We spent the first day out struggling to make quick time to Nuiatoputapu in hopes of arriving in daylight hours. But, the conditions proved unfavorable and, once again, way too light. We did see in the forecast strong winds approaching and, with further review, this made a visit to Nuiatoputapu seem unwise anyway, as it would make the next passage, from Nuiatoputapu to Vava’u, impossible, or at least foolhardy, for some time to come. As usual, plans change—on to Vava’u instead.
Vava’u is the main island and namesake of the closely clustered northern group of islands that help comprise the Kingdom of Tonga. This is a true monarchy so I guess that would make the locals here subjects instead of citizens. The king parcels out 8 acres of land to every male inhabitant on which to build or cultivate as he chooses. This king, George Tatoupu V, was newly crowned this year; we have yet to hear a kind word said about him. The land over which he reigns, however, is beautiful indeed, and made up of three island groups, from north to south: Vava’u, Ha’apai and Tongatapu.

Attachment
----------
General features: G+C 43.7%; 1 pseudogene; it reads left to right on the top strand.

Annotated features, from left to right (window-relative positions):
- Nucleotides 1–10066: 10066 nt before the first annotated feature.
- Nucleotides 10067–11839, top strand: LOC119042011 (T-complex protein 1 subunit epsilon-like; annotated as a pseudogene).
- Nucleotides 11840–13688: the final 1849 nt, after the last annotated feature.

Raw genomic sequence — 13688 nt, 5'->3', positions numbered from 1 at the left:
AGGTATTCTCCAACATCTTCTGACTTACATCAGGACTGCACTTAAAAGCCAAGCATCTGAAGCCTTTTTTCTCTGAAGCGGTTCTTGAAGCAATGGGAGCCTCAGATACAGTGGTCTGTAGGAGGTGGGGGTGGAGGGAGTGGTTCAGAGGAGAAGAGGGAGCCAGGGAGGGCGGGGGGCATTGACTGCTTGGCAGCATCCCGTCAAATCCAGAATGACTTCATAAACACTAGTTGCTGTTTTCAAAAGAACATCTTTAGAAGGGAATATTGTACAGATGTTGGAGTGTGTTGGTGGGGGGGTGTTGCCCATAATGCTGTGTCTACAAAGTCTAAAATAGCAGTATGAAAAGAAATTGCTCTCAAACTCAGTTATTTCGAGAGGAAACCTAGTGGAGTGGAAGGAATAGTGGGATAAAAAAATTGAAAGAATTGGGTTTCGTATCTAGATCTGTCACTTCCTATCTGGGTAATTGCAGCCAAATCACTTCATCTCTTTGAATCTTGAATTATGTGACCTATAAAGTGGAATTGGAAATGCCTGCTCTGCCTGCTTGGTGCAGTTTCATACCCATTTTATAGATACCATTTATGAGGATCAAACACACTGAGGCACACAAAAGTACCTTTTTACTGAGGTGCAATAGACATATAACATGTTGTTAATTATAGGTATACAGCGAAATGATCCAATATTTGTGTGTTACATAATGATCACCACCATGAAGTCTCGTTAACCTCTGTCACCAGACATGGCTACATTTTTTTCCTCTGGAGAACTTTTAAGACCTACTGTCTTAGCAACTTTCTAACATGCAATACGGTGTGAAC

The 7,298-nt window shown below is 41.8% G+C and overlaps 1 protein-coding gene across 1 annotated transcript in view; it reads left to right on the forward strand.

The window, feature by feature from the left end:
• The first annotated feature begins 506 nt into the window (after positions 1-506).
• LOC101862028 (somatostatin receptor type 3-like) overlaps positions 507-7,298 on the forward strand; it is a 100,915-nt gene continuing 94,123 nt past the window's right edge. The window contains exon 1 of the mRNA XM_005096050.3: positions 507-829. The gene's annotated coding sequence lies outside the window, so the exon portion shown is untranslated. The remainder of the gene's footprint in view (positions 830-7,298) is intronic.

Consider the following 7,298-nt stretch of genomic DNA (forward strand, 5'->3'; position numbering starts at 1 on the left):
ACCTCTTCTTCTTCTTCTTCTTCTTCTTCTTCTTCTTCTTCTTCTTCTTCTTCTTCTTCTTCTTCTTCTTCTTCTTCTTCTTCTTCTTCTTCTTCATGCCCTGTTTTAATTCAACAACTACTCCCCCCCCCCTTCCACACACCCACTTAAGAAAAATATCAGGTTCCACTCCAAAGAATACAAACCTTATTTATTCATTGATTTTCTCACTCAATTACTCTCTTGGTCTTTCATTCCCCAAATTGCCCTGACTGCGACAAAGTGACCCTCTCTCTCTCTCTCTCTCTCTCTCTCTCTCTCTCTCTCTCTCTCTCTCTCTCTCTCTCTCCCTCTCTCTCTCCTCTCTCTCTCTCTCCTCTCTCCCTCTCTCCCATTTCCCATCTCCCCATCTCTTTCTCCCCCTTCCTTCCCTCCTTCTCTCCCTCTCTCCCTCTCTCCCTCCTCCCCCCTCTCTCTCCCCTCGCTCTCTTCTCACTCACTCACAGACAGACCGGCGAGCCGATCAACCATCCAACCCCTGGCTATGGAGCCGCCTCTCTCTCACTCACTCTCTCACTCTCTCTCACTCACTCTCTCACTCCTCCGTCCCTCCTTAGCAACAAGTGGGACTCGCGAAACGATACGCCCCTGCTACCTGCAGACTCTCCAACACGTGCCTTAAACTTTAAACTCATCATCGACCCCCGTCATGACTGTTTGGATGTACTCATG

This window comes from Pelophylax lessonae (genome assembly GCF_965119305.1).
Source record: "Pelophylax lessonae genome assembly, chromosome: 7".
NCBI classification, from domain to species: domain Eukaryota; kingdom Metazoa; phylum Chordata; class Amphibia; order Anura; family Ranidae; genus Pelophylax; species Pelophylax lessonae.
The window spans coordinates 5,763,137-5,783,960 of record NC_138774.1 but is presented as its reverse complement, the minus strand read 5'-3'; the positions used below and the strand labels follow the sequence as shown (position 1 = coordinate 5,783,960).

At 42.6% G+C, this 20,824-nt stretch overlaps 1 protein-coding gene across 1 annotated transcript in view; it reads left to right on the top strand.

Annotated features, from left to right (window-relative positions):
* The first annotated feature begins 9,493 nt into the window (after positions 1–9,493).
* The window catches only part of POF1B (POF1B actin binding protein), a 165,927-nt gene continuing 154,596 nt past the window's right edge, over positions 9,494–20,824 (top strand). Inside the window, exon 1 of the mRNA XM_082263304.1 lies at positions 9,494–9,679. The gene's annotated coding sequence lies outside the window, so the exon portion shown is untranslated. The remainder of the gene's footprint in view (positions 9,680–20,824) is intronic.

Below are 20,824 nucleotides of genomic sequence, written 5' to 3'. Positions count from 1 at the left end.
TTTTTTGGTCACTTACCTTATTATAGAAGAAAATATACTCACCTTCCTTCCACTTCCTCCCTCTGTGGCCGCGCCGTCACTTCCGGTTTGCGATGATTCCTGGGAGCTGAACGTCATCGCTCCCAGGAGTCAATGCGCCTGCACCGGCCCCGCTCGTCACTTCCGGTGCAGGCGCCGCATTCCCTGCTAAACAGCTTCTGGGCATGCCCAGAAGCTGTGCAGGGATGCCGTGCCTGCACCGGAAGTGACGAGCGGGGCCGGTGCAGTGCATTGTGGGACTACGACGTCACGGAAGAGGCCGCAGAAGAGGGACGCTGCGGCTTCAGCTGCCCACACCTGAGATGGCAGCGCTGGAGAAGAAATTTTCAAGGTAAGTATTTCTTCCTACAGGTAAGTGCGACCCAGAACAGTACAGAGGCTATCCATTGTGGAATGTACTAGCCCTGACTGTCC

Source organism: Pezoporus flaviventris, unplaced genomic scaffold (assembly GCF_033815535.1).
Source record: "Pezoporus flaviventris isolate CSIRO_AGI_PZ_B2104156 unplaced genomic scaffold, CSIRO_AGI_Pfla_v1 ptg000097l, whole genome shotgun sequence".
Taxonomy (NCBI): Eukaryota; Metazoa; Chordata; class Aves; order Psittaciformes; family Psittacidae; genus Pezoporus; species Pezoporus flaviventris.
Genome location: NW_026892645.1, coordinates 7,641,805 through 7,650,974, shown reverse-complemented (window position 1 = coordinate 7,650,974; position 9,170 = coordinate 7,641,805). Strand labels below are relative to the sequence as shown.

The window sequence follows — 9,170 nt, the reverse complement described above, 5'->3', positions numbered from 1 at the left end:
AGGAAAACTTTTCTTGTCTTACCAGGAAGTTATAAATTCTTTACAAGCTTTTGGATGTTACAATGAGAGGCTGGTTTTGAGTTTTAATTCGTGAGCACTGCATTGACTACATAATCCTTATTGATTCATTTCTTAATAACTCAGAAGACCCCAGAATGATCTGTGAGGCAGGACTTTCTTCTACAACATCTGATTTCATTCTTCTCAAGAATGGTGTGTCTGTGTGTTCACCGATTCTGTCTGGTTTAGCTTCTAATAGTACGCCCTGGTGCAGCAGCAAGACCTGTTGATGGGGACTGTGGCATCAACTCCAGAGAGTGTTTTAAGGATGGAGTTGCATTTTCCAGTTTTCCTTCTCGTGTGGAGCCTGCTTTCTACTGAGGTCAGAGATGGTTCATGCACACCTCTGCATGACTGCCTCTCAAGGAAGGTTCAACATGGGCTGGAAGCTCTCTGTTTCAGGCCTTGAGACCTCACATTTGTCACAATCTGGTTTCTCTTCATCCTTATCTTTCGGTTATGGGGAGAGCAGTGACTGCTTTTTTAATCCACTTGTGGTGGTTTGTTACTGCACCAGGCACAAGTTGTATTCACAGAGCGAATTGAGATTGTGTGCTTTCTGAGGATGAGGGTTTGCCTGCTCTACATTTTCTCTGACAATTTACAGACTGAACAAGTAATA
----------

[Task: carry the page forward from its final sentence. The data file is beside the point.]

Our arrival in Vava’u came with an untimely surprise. Although Tonga is located at 174° west, six degrees shy of the date line, Tonga has aligned itself temporally with Fiji, New Zealand and Australia. For all intents and purposes, Thursday, August 28th, vanished into thin air. That put our arrival sometime late in the day on Friday, with customs and immigration officials tapping their watches, looking anxiously ahead to their weekend of leisure. A weekend arrival means a hefty “overtime” fee and self-imposed “house arrest,” confining ourselves to our boat in the midst of town. Our day was spent calculating our speed and remaining distance, pushing into head winds and, with a little luck, we just made it, the last boat to check in the for the week.